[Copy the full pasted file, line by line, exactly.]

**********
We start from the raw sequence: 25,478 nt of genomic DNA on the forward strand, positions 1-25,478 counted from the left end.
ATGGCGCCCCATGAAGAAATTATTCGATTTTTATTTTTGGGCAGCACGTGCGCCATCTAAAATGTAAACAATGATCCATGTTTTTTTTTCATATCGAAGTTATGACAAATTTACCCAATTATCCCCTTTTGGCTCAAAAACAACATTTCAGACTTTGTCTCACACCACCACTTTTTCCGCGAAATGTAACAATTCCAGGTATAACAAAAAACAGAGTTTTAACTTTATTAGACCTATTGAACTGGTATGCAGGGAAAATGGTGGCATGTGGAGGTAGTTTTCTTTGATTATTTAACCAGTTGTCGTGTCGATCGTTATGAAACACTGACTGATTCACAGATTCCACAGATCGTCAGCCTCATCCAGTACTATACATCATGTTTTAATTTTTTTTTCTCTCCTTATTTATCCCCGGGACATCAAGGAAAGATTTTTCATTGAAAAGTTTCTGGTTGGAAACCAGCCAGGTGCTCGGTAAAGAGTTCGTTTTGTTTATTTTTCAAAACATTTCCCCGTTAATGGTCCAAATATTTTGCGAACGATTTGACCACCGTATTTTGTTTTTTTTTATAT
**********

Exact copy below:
We start from the raw sequence: 25,478 nt of genomic DNA on the forward strand, positions 1-25,478 counted from the left end.
ATGGCGCCCCATGAAGAAATTATTCGATTTTTATTTTTGGGCAGCACGTGCGCCATCTAAAATGTAAACAATGATCCATGTTTTTTTTTCATATCGAAGTTATGACAAATTTACCCAATTATCCCCTTTTGGCTCAAAAACAACATTTCAGACTTTGTCTCACACCACCACTTTTTCCGCGAAATGTAACAATTCCAGGTATAACAAAAAACAGAGTTTTAACTTTATTAGACCTATTGAACTGGTATGCAGGGAAAATGGTGGCATGTGGAGGTAGTTTTCTTTGATTATTTAACCAGTTGTCGTGTCGATCGTTATGAAACACTGACTGATTCACAGATTCCACAGATCGTCAGCCTCATCCAGTACTATACATCATGTTTTAATTTTTTTTTCTCTCCTTATTTATCCCCGGGACATCAAGGAAAGATTTTTCATTGAAAAGTTTCTGGTTGGAAACCAGCCAGGTGCTCGGTAAAGAGTTCGTTTTGTTTATTTTTCAAAACATTTCCCCGTTAATGGTCCAAATATTTTGCGAACGATTTGACCACCGTATTTTGTTTTTTTTTATAT